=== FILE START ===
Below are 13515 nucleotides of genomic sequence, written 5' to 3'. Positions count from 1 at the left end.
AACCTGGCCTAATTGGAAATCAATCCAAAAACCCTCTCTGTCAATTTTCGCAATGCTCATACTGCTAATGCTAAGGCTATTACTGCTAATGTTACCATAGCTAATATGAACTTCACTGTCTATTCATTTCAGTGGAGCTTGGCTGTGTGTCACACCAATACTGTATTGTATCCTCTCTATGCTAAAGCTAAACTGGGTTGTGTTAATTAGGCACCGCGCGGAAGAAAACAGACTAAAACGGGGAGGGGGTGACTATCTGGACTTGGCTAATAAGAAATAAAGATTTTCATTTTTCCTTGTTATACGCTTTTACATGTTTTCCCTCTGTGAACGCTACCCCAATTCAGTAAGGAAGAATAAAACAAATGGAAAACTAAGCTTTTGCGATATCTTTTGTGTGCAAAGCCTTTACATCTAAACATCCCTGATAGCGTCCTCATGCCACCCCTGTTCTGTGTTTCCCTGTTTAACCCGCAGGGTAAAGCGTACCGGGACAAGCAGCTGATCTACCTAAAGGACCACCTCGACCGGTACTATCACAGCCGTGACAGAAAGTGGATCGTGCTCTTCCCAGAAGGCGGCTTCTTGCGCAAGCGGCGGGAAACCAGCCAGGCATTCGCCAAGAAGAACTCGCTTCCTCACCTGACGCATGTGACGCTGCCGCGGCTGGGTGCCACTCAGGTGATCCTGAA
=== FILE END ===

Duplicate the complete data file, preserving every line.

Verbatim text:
Below are 13515 nucleotides of genomic sequence, written 5' to 3'. Positions count from 1 at the left end.
AACCTGGCCTAATTGGAAATCAATCCAAAAACCCTCTCTGTCAATTTTCGCAATGCTCATACTGCTAATGCTAAGGCTATTACTGCTAATGTTACCATAGCTAATATGAACTTCACTGTCTATTCATTTCAGTGGAGCTTGGCTGTGTGTCACACCAATACTGTATTGTATCCTCTCTATGCTAAAGCTAAACTGGGTTGTGTTAATTAGGCACCGCGCGGAAGAAAACAGACTAAAACGGGGAGGGGGTGACTATCTGGACTTGGCTAATAAGAAATAAAGATTTTCATTTTTCCTTGTTATACGCTTTTACATGTTTTCCCTCTGTGAACGCTACCCCAATTCAGTAAGGAAGAATAAAACAAATGGAAAACTAAGCTTTTGCGATATCTTTTGTGTGCAAAGCCTTTACATCTAAACATCCCTGATAGCGTCCTCATGCCACCCCTGTTCTGTGTTTCCCTGTTTAACCCGCAGGGTAAAGCGTACCGGGACAAGCAGCTGATCTACCTAAAGGACCACCTCGACCGGTACTATCACAGCCGTGACAGAAAGTGGATCGTGCTCTTCCCAGAAGGCGGCTTCTTGCGCAAGCGGCGGGAAACCAGCCAGGCATTCGCCAAGAAGAACTCGCTTCCTCACCTGACGCATGTGACGCTGCCGCGGCTGGGTGCCACTCAGGTGATCCTGAA